05 Feb Space or Place?
The terms space and place may sound and feel similar – but the fact is that they are two different discourses within the architectural vocabulary. The following two resumes should hopefully help clarify what defines a space and a place.
“Elements of architecture” by Pierre von Meiss
“…Whatever space and time mean, place and occasion mean more…” – A. van Eyck.
Pierre von Meiss draws a line between the terms “space” and “place”. Pierre defines spaces as the void, the area of nothing perfectly defined. A place, on the other hand, suggest thought and actions. A place is made of architecture which is enhances the ordinary already existing in the location – or that will exist there in the future.
Unfortunately, these days architects tend destroy more places than they create. Open plan architecture with no cues for use or personalisation is only a space. As a result of this upsetting development in architecture, more and more seek to recreate the old architecture: A more place-rich architecture.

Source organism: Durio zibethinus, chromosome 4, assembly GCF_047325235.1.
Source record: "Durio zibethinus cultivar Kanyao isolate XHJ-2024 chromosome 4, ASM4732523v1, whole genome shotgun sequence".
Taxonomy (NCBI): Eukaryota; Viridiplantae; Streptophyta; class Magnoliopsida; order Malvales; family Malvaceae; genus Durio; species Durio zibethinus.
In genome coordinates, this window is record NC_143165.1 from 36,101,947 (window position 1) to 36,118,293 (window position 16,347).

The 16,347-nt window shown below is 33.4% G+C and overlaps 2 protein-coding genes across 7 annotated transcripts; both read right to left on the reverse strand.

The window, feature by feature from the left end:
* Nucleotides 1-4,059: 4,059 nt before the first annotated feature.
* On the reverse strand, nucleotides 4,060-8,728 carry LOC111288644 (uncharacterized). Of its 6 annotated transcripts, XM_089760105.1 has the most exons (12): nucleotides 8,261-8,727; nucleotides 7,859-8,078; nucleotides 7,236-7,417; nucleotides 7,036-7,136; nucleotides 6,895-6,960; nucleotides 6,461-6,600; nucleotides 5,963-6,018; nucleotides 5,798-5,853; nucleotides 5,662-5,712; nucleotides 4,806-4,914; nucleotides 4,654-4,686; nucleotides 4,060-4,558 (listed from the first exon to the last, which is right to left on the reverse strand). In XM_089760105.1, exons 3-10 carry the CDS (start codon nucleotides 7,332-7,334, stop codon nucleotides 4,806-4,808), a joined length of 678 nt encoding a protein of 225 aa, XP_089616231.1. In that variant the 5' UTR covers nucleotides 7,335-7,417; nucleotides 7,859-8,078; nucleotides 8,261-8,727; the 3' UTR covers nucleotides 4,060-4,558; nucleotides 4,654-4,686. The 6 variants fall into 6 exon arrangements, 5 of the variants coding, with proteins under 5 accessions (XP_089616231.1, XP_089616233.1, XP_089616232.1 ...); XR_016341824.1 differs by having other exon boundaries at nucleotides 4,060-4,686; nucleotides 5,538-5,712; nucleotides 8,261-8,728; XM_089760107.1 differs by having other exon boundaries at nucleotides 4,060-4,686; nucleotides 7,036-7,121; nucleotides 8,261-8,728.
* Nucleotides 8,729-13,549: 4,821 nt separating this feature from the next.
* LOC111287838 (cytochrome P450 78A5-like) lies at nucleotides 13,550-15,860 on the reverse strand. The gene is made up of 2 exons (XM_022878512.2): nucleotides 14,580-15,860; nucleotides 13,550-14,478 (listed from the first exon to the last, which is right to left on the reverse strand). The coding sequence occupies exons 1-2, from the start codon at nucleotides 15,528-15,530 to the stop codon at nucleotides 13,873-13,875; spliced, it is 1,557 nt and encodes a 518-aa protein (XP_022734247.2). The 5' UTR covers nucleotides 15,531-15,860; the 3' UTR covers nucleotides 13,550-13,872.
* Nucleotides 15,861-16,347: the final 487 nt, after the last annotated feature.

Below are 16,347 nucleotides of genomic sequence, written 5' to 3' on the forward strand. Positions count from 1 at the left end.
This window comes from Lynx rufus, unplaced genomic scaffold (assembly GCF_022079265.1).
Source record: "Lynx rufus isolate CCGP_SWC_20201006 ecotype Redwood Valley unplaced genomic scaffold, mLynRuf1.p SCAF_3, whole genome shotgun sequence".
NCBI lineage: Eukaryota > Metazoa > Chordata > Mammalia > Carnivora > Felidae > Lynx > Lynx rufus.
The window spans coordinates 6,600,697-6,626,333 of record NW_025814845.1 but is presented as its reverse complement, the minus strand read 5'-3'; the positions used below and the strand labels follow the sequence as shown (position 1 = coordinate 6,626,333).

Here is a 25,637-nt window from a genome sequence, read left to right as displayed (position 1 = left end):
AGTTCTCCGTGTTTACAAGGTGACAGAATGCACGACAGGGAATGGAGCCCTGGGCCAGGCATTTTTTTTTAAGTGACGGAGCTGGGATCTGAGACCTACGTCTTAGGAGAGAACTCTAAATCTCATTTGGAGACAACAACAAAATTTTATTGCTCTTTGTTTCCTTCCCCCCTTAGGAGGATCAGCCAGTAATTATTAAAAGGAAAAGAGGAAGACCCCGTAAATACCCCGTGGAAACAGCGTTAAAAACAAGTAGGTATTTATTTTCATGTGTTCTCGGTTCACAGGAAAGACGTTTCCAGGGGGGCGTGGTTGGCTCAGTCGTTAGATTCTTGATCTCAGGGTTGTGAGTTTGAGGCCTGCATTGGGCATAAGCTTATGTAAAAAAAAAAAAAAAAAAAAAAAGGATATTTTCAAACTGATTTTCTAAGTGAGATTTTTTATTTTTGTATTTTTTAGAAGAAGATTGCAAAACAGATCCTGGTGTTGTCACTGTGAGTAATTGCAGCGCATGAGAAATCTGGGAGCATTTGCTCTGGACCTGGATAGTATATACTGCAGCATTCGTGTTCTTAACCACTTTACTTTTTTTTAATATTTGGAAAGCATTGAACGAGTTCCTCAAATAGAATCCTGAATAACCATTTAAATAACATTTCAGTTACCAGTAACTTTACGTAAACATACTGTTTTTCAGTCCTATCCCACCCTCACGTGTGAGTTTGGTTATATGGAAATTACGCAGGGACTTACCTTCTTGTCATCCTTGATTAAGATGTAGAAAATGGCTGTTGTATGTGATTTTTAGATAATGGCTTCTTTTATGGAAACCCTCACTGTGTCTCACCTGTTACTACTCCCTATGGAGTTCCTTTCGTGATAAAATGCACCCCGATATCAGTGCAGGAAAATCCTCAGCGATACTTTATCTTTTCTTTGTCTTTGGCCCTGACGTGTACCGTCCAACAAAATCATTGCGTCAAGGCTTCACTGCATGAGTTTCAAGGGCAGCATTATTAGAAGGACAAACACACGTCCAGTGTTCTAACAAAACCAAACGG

“The practice of everyday life” by Michel de Certeau
Michel de Certeau defines space as a field moving through time, whereas a place is a distribution of things. However, the two terms often collide – both in history and in there definition. A place for instance, can become a space if you add the human movement and passing off time to it – like walking down the street. On the other hand, a series of spaces can also become known as a place, as they a distribution in relation to each other.